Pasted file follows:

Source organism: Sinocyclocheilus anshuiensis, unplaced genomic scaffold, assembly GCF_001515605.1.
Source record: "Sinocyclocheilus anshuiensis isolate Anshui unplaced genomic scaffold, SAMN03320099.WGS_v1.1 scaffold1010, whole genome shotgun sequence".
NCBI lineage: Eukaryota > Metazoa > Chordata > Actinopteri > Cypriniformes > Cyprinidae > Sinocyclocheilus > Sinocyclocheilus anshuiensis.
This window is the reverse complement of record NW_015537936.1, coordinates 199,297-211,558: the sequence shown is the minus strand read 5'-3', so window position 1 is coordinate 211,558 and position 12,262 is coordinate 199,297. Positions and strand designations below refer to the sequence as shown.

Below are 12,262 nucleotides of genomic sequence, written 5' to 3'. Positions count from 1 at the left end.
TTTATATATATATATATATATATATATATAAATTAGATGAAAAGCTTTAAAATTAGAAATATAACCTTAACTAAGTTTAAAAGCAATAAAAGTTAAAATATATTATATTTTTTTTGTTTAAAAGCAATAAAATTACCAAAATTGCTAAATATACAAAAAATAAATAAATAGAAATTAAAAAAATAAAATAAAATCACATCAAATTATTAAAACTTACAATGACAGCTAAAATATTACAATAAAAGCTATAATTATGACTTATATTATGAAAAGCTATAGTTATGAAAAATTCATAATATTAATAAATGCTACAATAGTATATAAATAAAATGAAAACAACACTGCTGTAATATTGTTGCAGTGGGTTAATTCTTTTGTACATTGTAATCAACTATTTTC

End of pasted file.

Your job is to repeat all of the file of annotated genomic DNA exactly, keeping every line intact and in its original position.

Source organism: Sinocyclocheilus anshuiensis, unplaced genomic scaffold, assembly GCF_001515605.1.
Source record: "Sinocyclocheilus anshuiensis isolate Anshui unplaced genomic scaffold, SAMN03320099.WGS_v1.1 scaffold1010, whole genome shotgun sequence".
NCBI lineage: Eukaryota > Metazoa > Chordata > Actinopteri > Cypriniformes > Cyprinidae > Sinocyclocheilus > Sinocyclocheilus anshuiensis.
This window is the reverse complement of record NW_015537936.1, coordinates 199,297-211,558: the sequence shown is the minus strand read 5'-3', so window position 1 is coordinate 211,558 and position 12,262 is coordinate 199,297. Positions and strand designations below refer to the sequence as shown.

Below are 12,262 nucleotides of genomic sequence, written 5' to 3'. Positions count from 1 at the left end.
TTTATATATATATATATATATATATATATAAATTAGATGAAAAGCTTTAAAATTAGAAATATAACCTTAACTAAGTTTAAAAGCAATAAAAGTTAAAATATATTATATTTTTTTTGTTTAAAAGCAATAAAATTACCAAAATTGCTAAATATACAAAAAATAAATAAATAGAAATTAAAAAAATAAAATAAAATCACATCAAATTATTAAAACTTACAATGACAGCTAAAATATTACAATAAAAGCTATAATTATGACTTATATTATGAAAAGCTATAGTTATGAAAAATTCATAATATTAATAAATGCTACAATAGTATATAAATAAAATGAAAACAACACTGCTGTAATATTGTTGCAGTGGGTTAATTCTTTTGTACATTGTAATCAACTATTTTC